PlayMakers Repertory Company is unafraid to tackle big issues, issues that are polarizing, issues which make audiences uncomfortable. The magic of PlayMakers is their ability to tackle those issues while showing their respect for the intelligence of the audience and trusting audiences to understand the value of taking risks in the theater. This has never been so true as with Clybourne Park.
Bruce Norris's Clybourne Park tells two different stories in the same house. The house in question is the very one which the Younger family purchased in A Raisin in the Sun, which is playing in rotating repertory with Clybourne Park. The first act takes place in the late 1950s, and tells the story of the family who is moving out, who have their own set of struggles, and the reaction of the neighbors to the fact that an African American family is moving in - most specifically the strong reaction of Karl Lindner (who plays a role in A Raisin in the Sun). The second act takes place in the very same house in the present - the neighborhood is now largely African American, and there are tensions when a white couple wants to make big changes to the house.
Having had the opportunity to see this play during its Tony-winning run in 2012, I can say without hesitation that this production is comparable to that Broadway production. Although I have some serious concerns with the writing in regard to a deaf character whose primary purpose is to be joked about (the very way the lines are written in the script is already too far across the line for my liking), overall the message of the play is clear: race is an uncomfortable topic, but it cannot be avoided. Aside from the one exception of the deaf character, Betsy (though credit is due to actress Kelsey Didion who deepens the role beyond what is written on the page), the writing is smart, witty, on-point. The topic of race is approached in a no-holds-barred way that encourages critical reflection.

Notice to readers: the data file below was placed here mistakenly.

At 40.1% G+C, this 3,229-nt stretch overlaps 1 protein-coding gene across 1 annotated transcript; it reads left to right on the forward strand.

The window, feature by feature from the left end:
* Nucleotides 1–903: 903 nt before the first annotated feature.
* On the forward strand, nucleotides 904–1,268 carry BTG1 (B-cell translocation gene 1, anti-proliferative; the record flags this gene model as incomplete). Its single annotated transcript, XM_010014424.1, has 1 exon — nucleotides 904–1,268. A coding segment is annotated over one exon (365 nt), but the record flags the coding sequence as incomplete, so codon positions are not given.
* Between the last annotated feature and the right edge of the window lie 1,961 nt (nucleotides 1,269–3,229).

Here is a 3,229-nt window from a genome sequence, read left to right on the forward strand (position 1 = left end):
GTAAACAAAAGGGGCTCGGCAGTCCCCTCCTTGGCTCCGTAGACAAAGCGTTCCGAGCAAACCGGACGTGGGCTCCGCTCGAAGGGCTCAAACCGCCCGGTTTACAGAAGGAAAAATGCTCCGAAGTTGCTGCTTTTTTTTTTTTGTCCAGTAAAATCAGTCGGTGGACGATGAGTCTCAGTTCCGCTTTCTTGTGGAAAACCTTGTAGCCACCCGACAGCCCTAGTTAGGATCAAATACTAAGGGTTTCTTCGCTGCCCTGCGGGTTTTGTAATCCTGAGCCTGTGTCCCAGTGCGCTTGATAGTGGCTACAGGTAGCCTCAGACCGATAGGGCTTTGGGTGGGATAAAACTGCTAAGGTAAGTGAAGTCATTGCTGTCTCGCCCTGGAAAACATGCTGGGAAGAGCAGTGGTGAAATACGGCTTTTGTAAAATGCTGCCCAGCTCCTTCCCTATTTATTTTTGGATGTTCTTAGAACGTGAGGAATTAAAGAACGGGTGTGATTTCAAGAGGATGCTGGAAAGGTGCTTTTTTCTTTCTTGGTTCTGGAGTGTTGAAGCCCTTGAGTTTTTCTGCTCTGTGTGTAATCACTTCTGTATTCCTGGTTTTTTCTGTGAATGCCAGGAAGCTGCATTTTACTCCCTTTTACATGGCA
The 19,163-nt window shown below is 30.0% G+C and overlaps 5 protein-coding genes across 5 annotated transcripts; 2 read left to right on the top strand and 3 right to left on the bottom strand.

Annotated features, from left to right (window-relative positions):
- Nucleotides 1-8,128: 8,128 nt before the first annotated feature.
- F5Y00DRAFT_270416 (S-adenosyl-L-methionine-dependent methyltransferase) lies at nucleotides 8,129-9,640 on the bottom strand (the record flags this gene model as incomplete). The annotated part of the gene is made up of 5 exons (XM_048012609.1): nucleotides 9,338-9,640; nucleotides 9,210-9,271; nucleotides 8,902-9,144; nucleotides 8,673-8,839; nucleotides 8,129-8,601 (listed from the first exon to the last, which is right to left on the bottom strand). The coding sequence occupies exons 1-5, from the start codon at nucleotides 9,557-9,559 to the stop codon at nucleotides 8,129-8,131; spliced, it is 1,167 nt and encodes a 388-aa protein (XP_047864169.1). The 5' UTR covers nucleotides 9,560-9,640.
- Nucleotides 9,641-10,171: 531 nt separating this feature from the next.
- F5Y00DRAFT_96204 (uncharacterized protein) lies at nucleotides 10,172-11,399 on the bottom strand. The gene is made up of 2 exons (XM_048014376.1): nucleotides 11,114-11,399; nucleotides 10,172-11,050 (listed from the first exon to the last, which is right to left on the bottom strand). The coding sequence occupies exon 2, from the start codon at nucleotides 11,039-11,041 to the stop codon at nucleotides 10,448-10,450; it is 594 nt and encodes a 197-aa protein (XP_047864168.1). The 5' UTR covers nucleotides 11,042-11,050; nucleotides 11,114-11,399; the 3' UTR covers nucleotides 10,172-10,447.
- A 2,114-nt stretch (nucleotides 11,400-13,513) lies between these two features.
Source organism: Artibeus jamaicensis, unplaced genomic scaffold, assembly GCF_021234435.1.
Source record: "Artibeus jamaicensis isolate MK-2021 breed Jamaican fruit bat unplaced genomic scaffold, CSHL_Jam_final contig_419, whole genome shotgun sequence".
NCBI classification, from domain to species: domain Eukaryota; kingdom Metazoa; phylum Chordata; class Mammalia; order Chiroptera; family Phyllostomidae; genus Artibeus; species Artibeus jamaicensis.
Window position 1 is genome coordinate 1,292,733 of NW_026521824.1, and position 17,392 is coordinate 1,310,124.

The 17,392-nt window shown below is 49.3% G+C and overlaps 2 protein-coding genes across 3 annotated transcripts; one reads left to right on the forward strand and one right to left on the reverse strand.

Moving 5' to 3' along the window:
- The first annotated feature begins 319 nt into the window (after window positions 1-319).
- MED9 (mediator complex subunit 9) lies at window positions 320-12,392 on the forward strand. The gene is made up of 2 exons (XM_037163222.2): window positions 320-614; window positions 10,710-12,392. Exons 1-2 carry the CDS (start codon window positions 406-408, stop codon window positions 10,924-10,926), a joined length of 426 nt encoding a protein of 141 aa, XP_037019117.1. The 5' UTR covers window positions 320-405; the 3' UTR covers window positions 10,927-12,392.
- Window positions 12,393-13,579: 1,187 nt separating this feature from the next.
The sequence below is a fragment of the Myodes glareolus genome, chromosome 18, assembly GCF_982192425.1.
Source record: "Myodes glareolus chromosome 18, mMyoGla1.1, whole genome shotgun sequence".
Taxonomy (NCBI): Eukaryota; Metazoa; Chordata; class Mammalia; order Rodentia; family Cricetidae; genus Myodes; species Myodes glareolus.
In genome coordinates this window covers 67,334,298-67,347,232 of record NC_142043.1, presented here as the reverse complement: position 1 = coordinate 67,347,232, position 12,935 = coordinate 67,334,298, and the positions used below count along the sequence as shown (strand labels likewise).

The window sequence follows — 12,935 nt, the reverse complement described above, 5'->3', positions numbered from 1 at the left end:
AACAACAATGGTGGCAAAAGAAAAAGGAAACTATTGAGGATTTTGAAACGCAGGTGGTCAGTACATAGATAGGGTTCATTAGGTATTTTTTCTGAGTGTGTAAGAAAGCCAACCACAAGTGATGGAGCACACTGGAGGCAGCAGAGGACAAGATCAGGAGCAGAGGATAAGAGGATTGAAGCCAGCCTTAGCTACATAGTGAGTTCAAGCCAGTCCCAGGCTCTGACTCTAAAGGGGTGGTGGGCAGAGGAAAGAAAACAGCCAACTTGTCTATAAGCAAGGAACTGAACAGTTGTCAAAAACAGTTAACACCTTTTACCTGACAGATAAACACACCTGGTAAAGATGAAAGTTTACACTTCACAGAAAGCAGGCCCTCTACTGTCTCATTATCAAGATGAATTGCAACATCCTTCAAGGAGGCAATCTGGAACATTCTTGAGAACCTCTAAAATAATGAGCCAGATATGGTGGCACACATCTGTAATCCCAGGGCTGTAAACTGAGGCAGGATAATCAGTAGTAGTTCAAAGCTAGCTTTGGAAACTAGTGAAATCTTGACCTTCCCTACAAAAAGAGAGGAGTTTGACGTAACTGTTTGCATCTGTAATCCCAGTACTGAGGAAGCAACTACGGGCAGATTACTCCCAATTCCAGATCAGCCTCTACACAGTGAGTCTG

The cast is great as a whole, with some noticeable standouts. Two gentlemen in particular, playing very different characters, were outstanding: Nilan Johnson as Albert/Kevin and Matt Garner as Karl/StevE. Johnson's Albert, though a smaller role, is relatable, but he shines as Kevin, who wants everyone to get along and get on with their lives. Johnson is able to elicit laughs amid uncomfortable scenes and provide a level of sanity to tense situations. Matt Garner has the task of playing perhaps two of the least likable characters in modern theater, but he manages to create real people who are multi-faceted and interesting, if not high on anyone's list of potential friends.
A particularly interesting element, which correlates to the radio interview with Lorraine Hansberry which plays intermittently throughout Playmakers' production of A Raisin in the Sun, is the use of radio in Clybourne Park. If you can avoid stepping away during intermission, then seize the opportunity to experience the passage of time through radio programming. In addition to some mood-setting music before the first act, the radio plays throughout intermission and includes important moments in time between about 1960 and the present. These events range from the death of Martin Luther King, Jr. to the election of Barack Obama - mostly events which are relevant to the state of race relations in this country.
Clybourne Park, in rotating repertory with A Raisin in the Sun, runs through March 2. For tickets and more information, visit www.playmakersrep.org.
Photo credit: Jon Gardiner